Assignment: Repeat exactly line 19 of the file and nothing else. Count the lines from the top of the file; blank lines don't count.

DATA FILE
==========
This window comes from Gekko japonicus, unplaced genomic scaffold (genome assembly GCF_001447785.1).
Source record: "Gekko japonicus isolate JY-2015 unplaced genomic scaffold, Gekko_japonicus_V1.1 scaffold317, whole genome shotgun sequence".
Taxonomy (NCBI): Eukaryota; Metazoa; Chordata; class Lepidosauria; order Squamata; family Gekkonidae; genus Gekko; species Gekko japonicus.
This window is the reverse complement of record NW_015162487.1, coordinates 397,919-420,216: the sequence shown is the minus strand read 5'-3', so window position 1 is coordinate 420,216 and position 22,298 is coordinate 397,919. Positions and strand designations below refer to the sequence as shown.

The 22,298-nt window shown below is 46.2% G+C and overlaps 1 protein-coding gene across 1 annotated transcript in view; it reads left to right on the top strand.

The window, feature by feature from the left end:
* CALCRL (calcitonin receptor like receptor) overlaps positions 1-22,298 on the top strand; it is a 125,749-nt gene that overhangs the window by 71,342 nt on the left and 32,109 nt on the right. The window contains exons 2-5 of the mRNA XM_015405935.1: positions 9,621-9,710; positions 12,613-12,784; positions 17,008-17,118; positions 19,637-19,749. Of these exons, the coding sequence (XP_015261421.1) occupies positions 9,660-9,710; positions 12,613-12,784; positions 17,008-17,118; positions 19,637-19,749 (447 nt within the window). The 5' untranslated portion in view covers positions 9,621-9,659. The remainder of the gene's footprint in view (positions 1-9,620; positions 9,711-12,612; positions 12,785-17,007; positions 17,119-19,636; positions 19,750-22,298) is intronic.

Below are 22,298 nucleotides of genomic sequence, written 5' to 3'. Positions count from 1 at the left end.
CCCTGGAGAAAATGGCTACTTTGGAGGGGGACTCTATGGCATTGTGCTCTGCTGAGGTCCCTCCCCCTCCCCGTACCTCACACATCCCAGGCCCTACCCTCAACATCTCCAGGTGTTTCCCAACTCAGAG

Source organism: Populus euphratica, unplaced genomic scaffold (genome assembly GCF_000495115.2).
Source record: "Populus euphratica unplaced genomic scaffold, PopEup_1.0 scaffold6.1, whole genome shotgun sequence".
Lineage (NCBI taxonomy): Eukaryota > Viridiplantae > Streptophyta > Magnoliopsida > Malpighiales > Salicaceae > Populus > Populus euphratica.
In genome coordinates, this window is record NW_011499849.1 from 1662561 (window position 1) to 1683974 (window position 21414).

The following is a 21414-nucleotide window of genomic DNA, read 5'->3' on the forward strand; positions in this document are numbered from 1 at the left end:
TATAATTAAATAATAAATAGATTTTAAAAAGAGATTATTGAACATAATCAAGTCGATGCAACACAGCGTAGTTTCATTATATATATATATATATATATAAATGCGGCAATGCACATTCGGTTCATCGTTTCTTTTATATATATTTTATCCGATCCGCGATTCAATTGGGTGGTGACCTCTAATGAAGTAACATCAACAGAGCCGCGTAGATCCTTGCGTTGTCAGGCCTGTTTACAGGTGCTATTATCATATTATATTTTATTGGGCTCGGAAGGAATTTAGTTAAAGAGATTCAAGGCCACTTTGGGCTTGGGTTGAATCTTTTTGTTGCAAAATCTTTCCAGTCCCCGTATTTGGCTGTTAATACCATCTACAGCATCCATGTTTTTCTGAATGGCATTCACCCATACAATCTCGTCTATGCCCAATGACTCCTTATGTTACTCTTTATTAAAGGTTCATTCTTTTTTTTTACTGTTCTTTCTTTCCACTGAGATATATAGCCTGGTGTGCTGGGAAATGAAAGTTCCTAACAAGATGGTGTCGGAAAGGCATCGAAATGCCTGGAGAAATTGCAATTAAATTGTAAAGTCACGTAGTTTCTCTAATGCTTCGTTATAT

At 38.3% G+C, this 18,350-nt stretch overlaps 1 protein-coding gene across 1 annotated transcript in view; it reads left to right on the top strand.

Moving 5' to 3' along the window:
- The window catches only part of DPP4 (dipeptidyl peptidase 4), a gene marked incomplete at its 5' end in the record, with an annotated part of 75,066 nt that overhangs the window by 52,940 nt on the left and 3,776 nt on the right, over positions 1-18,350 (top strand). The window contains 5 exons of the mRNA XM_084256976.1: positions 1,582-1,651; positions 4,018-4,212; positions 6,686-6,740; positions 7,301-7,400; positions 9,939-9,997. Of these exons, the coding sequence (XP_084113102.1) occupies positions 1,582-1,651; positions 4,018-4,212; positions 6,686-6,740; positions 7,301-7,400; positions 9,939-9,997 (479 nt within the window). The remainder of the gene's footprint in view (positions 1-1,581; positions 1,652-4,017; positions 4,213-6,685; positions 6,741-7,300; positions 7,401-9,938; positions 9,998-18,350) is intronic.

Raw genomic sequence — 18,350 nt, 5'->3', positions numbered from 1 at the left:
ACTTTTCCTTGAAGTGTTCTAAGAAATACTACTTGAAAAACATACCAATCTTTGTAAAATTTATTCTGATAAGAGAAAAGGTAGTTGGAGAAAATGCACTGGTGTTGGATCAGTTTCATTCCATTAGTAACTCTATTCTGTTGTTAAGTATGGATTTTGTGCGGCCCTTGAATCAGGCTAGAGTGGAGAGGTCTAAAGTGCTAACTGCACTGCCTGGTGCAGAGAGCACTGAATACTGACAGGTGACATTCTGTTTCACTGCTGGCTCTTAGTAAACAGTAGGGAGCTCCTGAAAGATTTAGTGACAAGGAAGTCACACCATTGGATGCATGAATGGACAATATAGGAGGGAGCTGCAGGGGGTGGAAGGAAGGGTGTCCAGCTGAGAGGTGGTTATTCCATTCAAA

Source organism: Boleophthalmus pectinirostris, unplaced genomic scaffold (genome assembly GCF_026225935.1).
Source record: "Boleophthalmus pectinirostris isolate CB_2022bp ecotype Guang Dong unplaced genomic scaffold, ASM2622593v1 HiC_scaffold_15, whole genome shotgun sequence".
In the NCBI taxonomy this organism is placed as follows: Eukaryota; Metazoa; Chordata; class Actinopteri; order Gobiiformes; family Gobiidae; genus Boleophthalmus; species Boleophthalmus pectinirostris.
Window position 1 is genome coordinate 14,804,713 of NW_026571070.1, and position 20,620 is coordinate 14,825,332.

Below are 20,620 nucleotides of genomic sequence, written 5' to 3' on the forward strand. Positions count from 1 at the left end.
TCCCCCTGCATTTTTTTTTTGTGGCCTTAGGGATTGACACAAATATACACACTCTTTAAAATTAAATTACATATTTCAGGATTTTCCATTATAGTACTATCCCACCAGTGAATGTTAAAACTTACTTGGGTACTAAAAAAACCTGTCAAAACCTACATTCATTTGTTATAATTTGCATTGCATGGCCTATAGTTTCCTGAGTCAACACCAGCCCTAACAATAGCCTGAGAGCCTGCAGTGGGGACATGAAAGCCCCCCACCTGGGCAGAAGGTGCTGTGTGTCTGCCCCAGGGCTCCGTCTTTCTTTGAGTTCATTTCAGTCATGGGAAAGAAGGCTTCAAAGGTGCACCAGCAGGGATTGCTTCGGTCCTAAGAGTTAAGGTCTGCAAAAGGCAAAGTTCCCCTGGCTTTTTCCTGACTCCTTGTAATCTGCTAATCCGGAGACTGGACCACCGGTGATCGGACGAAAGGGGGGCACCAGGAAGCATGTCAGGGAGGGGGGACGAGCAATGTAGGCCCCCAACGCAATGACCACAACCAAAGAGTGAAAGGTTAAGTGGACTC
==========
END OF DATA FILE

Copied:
Raw genomic sequence — 18,350 nt, 5'->3', positions numbered from 1 at the left: